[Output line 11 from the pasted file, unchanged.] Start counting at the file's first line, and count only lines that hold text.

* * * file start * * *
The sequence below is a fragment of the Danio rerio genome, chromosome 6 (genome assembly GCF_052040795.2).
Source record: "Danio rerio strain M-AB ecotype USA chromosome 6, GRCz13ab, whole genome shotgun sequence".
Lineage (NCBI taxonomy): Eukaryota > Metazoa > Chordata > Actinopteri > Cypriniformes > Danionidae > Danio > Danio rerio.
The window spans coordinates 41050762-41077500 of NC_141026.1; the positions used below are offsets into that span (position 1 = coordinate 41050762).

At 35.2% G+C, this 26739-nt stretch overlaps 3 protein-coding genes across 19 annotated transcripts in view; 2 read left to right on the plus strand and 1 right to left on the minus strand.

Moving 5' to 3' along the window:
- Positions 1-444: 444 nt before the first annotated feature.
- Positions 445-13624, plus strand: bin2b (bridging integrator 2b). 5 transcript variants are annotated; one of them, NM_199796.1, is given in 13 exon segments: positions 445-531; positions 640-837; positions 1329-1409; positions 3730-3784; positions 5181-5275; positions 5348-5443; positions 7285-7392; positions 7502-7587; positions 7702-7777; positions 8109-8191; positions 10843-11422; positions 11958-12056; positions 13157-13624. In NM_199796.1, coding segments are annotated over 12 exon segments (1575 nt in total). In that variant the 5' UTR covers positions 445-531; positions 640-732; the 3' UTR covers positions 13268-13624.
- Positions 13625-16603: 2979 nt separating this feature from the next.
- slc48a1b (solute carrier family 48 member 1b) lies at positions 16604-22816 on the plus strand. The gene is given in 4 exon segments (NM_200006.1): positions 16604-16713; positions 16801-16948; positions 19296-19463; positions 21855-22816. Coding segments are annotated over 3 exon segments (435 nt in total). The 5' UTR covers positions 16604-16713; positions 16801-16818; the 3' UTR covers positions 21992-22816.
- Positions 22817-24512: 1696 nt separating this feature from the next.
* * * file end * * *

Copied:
- Positions 22817-24512: 1696 nt separating this feature from the next.